Best of luck!

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Quick follow-up.

Just realized you said you were a junior. Kudos for being so on top of things! One thing that may be a great idea for you is to try to go to a conference or two in the next year (if you have a poster to present great, if not it's also really beneficial). It's a great way to meet people and to find out about other exciting work. (They're also a lot of fun).

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I'm not in clinical, but here's my data point. Last winter, I went to 4 interview weekends at great schools, and I was really surprised at just how few of my fellow interviewees were still in undergrad. I would say at least 80% of the people who were at the interviews had some sort of experience after undergrad - usually paid RA/lab manager positions, occasionally Masters degrees. There was some variation amongst schools though; some departments seem to prefer students with more experience and who are a little older, while others are more welcoming to bright eyed young'uns. It's something you could probably gauge by looking at CVs of current grad students (or asking the current grads / admissions person yourself), but either way I wouldn't let it stop you from applying to a school you're really, really interested in. Just know that you might not get in on your first try and have a backup plan in mind!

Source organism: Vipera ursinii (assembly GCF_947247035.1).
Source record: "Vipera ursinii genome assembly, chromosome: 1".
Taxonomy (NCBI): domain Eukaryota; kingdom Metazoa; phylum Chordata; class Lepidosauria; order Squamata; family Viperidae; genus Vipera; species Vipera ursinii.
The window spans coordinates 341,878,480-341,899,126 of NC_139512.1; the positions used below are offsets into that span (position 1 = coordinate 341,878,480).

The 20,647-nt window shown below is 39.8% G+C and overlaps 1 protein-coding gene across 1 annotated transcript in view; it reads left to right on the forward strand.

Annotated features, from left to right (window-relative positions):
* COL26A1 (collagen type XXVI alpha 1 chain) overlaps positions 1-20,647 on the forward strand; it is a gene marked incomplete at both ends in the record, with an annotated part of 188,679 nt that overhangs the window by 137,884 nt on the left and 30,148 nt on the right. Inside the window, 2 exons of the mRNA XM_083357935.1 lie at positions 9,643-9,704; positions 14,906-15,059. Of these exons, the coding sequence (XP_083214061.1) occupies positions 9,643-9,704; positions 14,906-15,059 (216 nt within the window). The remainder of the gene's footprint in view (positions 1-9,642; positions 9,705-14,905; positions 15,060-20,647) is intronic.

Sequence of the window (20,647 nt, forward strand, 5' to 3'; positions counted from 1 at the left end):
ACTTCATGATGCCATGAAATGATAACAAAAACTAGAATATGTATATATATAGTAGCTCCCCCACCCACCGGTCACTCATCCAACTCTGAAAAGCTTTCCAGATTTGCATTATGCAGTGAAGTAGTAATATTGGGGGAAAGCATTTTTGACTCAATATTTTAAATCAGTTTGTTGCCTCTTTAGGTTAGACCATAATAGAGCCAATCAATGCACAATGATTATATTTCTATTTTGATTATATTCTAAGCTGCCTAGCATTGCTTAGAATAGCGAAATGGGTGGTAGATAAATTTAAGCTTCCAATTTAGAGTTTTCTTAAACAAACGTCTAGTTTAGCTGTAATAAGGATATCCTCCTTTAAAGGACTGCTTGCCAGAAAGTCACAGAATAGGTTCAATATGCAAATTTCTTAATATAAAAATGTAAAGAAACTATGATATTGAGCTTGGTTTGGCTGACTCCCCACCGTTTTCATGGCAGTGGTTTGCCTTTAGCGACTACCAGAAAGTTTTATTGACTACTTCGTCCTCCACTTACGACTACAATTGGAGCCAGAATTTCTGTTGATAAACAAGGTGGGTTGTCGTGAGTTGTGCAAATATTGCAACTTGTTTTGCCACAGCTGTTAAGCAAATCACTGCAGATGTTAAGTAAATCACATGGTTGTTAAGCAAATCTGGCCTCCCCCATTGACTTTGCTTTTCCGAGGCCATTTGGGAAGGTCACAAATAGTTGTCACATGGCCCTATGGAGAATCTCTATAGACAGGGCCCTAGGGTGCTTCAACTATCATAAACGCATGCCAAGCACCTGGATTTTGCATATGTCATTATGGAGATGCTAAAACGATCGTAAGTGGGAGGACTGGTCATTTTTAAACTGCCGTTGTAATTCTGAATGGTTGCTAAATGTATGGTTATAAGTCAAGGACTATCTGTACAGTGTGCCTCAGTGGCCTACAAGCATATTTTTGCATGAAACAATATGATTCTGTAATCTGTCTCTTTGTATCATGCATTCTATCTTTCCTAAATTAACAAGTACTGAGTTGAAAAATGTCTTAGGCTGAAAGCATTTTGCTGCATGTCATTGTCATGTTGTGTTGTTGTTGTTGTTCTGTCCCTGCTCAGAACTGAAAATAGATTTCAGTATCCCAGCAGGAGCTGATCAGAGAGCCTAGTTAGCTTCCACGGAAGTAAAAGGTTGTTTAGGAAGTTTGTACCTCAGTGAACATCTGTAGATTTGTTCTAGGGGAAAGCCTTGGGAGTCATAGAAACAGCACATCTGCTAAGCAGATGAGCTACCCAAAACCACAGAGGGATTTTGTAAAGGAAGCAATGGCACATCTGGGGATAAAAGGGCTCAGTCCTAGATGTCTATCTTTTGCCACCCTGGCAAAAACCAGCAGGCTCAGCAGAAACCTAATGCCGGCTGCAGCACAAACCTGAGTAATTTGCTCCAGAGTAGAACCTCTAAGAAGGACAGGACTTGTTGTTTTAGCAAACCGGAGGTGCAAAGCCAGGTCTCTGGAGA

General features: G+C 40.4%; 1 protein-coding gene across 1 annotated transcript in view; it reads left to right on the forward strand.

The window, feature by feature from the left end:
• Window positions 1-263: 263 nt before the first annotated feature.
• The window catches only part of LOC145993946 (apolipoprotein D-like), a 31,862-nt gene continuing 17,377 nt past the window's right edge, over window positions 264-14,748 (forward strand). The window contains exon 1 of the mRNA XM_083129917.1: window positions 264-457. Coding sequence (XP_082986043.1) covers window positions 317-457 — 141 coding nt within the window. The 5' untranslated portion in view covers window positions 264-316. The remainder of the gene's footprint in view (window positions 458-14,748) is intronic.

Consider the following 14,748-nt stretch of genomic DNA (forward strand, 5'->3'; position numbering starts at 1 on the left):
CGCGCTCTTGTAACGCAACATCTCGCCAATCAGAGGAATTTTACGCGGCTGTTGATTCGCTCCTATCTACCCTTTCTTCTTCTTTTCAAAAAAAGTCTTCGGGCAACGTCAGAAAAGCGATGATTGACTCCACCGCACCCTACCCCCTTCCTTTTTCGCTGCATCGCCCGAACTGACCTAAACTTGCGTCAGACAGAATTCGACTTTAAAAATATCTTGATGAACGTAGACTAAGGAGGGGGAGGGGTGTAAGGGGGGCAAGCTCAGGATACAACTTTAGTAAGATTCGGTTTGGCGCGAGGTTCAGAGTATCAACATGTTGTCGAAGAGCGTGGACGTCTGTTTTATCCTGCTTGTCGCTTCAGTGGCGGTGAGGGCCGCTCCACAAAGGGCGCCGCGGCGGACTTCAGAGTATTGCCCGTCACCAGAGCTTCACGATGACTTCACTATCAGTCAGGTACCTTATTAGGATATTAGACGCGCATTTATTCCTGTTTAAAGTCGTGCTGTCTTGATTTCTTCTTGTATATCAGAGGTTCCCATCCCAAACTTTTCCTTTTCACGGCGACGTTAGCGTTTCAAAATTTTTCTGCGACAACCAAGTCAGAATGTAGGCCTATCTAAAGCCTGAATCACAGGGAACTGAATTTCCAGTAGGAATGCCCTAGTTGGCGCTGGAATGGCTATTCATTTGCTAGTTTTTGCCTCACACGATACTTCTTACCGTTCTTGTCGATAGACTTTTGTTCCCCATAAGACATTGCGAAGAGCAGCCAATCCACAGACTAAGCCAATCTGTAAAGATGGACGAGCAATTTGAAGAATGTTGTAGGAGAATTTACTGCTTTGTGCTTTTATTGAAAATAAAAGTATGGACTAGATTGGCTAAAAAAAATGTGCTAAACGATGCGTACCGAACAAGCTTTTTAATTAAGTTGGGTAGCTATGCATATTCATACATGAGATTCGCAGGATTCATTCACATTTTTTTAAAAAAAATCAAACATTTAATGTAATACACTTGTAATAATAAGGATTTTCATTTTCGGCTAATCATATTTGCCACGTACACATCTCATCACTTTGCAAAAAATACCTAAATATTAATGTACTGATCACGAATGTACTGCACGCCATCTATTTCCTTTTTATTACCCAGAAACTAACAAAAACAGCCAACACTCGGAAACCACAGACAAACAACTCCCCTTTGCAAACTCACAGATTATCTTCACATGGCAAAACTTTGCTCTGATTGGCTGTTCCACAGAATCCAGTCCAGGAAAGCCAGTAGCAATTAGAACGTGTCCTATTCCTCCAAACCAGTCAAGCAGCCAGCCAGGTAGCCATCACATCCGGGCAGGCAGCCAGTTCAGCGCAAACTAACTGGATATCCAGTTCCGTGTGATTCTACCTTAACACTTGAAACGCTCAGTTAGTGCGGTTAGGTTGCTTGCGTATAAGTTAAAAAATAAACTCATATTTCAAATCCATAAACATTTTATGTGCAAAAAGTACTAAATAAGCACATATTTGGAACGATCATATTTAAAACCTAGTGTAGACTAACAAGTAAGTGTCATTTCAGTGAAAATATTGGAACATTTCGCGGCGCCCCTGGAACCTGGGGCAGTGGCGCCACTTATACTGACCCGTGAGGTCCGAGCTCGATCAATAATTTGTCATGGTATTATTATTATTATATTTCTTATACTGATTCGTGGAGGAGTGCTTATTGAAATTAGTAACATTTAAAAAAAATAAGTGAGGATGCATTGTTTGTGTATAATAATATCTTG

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I'm not clinical either, but I think my story might help. I applied to PhD programs coming out of undegrad. I actually even took some time off to gain some research experience, but you definitely have more than I had. I graduated from UVA with a 3.6 and a 1370 GRE. I did not get into a single PhD program and ended up going the master's route. I really wanted to work with Dr. Jon Maner at FSU (social) but only received a phone interview. Two years later, he remembered me and was impressed with my dedication and determination and ultimately selected me for admission into his lab. Look, you have a very impressive resume but it's not the only thing that counts. This is a HUGE investment for the faculty member you want to work with so they want to make sure that whoever they take has the ability, but also the motivation, to succeed. If I were you, I would work my butt off studying for the GRE. you are applying to clinical programs so the competition is as fierce as it gets. I think you need to aim for at least a 1300. But studying really does work. My friend came into her masters program with a 1200. She is now applying to PhD programs and, after months of studying words and words and words, she got a 1450 and will likely have her lot of choices. Also, try to attend a conference or two in which faculty you are interested in working with will be attending. It is important to get your name out there and let them be familiar with you. I would also e-mail the faculty members early in the game (at least wait until the year you are actually applying) to see if they are even accepting students. There is nothing worse than wasting time and money on an application in which the faculty member isn't even accepting students. Good luck throughout the process. It can be daunting but preparation and determination will be key.